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Backing out Under Pressure

Backing out Under Pressure

The end is close, (or, at least that's what I thought) as I engaged the right-side paddle of the Ed Brown ambidextrous safety. With no other fire-control components inside the frame to offer interference, the action was emphasized by the telltale click as the thumb safety began its upward travel, forcing its detent (also referred to as the lock plunger) from its plunger tube, until the top of the safety finally came to rest in the slide's corresponding notch. Disengaging the lever felt just as effortless, and I was ready to begin shifting my focus to the blending that lay ahead, when I noticed working the thumb safety caused the right-side panel of the thumb safety to loosen and back out slightly from the frame, far enough to slide a credit card between the frame and the right-side panel.

In an effort to remove any burs or unevenness from the author’s preferred Ed Brown safe, he lightly sanded down each end of the ambi-safety’s axis, to no avail.

At first, I suspected burrs inside the hole of the beavertail. Polishing the area simply involved wrapping a layer of 600-grit sandpaper around the shank of a drill bit and using my fingers to lightly twist it through. Afterward, I inspected the thumb-safety pin for burrs or rub marks. Though none were visible, I opted to lightly sand the areas where the pin protruded from each side. (Unfortunately, neither of which closed the gap.) To confound me further, removing the safety's problematic protruding portion from the pistol and placing it against a carpenter's square confirmed I wasn't contending with a warped or otherwise "defective" component. By the same token, removing the beavertail and reinstalling the safety's right-side panel confirmed the gap wasn't the result of the two-piece parts tongue-and-groove interface being machined incorrectly.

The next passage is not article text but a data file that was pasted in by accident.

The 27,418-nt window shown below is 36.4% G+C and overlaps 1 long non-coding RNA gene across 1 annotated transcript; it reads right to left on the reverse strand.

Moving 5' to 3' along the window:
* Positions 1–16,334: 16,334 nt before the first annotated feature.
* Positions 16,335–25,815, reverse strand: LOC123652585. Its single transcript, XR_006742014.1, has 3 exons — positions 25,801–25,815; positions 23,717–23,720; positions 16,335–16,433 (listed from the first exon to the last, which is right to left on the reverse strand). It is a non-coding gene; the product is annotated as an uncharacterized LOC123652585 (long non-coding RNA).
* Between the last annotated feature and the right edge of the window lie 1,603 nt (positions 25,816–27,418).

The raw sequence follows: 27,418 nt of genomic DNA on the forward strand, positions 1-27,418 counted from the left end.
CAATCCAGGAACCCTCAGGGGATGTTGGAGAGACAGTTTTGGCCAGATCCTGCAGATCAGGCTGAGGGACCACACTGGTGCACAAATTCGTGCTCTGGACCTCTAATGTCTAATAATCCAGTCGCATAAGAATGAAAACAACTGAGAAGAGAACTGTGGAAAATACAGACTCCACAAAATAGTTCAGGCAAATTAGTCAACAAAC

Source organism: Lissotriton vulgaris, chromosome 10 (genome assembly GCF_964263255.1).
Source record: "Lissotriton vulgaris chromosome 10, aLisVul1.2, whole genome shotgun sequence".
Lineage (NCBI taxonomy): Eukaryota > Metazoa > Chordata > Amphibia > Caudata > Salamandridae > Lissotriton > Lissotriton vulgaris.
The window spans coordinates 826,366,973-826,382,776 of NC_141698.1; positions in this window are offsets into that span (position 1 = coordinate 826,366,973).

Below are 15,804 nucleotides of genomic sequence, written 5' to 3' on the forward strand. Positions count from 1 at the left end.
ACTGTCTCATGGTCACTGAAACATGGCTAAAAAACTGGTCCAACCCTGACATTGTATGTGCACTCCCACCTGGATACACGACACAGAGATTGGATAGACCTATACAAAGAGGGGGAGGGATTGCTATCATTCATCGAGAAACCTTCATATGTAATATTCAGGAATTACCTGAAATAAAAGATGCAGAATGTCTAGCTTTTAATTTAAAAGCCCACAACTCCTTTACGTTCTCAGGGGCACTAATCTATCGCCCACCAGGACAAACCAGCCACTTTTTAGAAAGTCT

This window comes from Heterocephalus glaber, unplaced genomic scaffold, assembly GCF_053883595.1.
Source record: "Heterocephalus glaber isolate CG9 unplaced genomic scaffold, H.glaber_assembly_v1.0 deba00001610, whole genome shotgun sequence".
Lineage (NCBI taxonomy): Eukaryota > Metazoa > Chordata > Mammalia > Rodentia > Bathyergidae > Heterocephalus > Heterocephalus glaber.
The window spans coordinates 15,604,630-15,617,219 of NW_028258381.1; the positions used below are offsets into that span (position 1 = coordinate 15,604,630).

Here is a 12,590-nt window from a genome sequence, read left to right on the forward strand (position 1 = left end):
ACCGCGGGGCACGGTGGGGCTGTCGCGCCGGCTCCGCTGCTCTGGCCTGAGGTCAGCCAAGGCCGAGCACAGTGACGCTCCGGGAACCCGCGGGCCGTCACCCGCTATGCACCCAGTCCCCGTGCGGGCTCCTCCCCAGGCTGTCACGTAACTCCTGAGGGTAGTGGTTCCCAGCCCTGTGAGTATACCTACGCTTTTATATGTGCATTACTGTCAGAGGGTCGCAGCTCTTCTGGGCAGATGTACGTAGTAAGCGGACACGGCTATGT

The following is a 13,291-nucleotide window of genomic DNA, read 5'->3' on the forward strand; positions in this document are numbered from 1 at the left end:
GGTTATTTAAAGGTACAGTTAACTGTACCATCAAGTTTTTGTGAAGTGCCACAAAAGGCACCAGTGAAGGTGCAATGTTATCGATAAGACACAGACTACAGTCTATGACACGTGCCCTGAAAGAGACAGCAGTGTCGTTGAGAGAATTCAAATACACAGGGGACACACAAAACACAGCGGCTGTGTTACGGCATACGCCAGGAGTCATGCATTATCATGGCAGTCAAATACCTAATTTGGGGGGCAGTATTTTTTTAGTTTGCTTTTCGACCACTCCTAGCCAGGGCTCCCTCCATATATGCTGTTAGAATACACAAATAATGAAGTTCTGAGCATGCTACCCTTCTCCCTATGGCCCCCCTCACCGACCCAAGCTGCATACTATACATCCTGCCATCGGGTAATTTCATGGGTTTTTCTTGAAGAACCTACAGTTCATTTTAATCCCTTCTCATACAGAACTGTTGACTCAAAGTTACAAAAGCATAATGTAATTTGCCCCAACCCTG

Having exhausted my list of potential culprits, I contacted each gunsmith for advice, after explaining my previous efforts to troubleshoot the problem. To my surprise, they were each stumped. I explained why features like the high-thumb-friendly angle and slope of its low-profile pads were part of what made that particular ambi safety a longtime favorite. One of the 'smiths suggested the Wilson Combat Bulletproof Ambidextrous model as an alternative. In addition to offering similar thin "tactical" paddles, the product has two things that make it stand out from the one I've relied on for years. First, instead of utilizing the popular tongue-and-groove joint design centrally located along the axis pin of the Ed Brown Ambi Safety (which was originally created and by the late pistolsmith Armand Swenson) Wilson's Bulletproof Ambidextrous Safety features a half-lap joint that spreads the torsional forces of operating the safety across the entire length of the pin—between the two halves of the safety—ultimately offering enhanced durability over Swenson's design, which relied on a press-fit and retention by the right-side grip-panel to keep the halves together.

Next, using a Foredom Mirco Grinder with a tapered polishing wheel, removed any unwanted burrs from inside the frame.

Second, the right-side potion of the Wilson safety includes a modified hammer pin and screw to lock the part in place. (A slot on the inside face of the right-side paddle engages the screw in the hammer pin.) Not all compromises imply or lead to failure. While I would have preferred using the parts I selected originally, there's little doubt this setback will be advantageous in the long run.

In the next installment, I address how to blend the beavertails's upper and lower contours into the tangs to add that extra touch of a professional-looking build.

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